Ms Carolyn Steyn, and the organisers of the 67 Blankets for Nelson Mandela Day, thank you for allowing me the opportunity to participate in this lovely initiative of yours.
Former President Thabo Mbeki, you certainly can share a unique and personal point of view of the Springboks, as we unveil this special commemorative blanket today.
In 2007, when South Africa won the Rugby World Cup for the second time, you were on the field in Paris, upon the shoulders of Ashwin Willemse, when you held the Web Ellis Cup in your hands.
Rassie, John and Tendai, it is good to have you sharing in this experience, as we see this school’s rugby field covered by the handy work of what Carolyn calls her “KnitWits”.
When Carolyn bounced the theme, for this event, of #StrongerTogether with me, I was immediately on board.
I am incredibly pleased that the entire project has finally come to fruition, even though the recent Covid-19 restrictions have unfortunately limited the scale of today’s event.
As some of you might know, rugby is a big passion of mine. I played it in my younger days, wearing the Number 14 jersey for the Orientals Rugby Club.
These days, I watch it from the comfort of my living room. Or, as I did in 1995 and 2019, I watched the victorious Springboks at the Rugby World Cup in person. It was electric.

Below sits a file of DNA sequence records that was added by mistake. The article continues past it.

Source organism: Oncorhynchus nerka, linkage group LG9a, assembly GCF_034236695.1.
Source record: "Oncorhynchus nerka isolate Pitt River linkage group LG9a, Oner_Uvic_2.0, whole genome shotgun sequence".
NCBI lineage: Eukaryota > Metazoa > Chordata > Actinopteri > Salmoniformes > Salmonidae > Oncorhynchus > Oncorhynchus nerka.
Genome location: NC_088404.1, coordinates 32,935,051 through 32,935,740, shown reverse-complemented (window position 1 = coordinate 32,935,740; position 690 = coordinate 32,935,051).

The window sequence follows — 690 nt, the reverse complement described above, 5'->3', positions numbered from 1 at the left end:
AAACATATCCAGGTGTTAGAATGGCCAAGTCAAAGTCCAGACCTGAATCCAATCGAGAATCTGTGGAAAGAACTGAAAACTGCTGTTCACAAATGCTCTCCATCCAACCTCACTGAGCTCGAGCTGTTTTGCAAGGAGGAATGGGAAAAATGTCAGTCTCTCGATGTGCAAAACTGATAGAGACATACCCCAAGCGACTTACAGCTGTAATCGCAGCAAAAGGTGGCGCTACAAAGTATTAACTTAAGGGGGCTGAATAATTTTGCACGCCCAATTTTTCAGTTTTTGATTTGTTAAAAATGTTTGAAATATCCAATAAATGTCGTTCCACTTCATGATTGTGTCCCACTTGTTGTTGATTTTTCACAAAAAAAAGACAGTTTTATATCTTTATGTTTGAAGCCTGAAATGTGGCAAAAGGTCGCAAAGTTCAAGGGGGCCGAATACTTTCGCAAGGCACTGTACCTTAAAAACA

Rugby, as does the work of the 67 Blankets-family, has the wonderful potential to foster social cohesion and to build a united nation.
Like with the 67 Blanket theme of #StrongerTogether, so can rugby make us, stronger, together.
It happened in 1995, when uTata Nelson Mandela held the Webb Ellis Cup aloft and South Africans, irrespective of whom they were, held their heads up high and their hearts were full of national pride.
John, you can tell us first-hand how it felt to lift the 4.5 kg trophy, as you also held it in your very own hands. You had experienced how the nation responded as one, as you were captain of the Springboks when we won the Rugby World Cup in 2007.
We again burst with pride as one nation in 2019, in a full-circle moment, when our Springbok captain Siya Kholisi took possession of the World Cup on our behalf. On the one hand it mattered that he was black, on the other, it did not.
But achieving social cohesion and nation building through rugby, cannot happen in a vacuum, it must be aggressively cultivated from grassroots.
I want to align myself to what former President Mbeki said after the 2007 Rugby World Cup win: “We need to build up sport and use this victory to accelerate the process of getting all our young people, black and white, involved in sport.”
We all know that sport, and rugby as a team-sport, teaches life and personal skills and also creates opportunities for our youth.
There is massive untapped sports talent in this country, because not enough is invested in sports development at school-level. That is as true today, fourteen years later, as it was in 2007.
We should also finance sports, and rugby academies in particular, to hone our sport stars of the future.
Rugby is good for our country, and the Springboks are our national pride. We are stronger, together!
We again congratulate them on the 2019 win, and wish the Springboks the best of luck for 2022, if Covid-19 allows.
To all the KnitWits, thank you for your hard work and congratulations on this successful project. I am not sure how you are going to manage improve on the next one!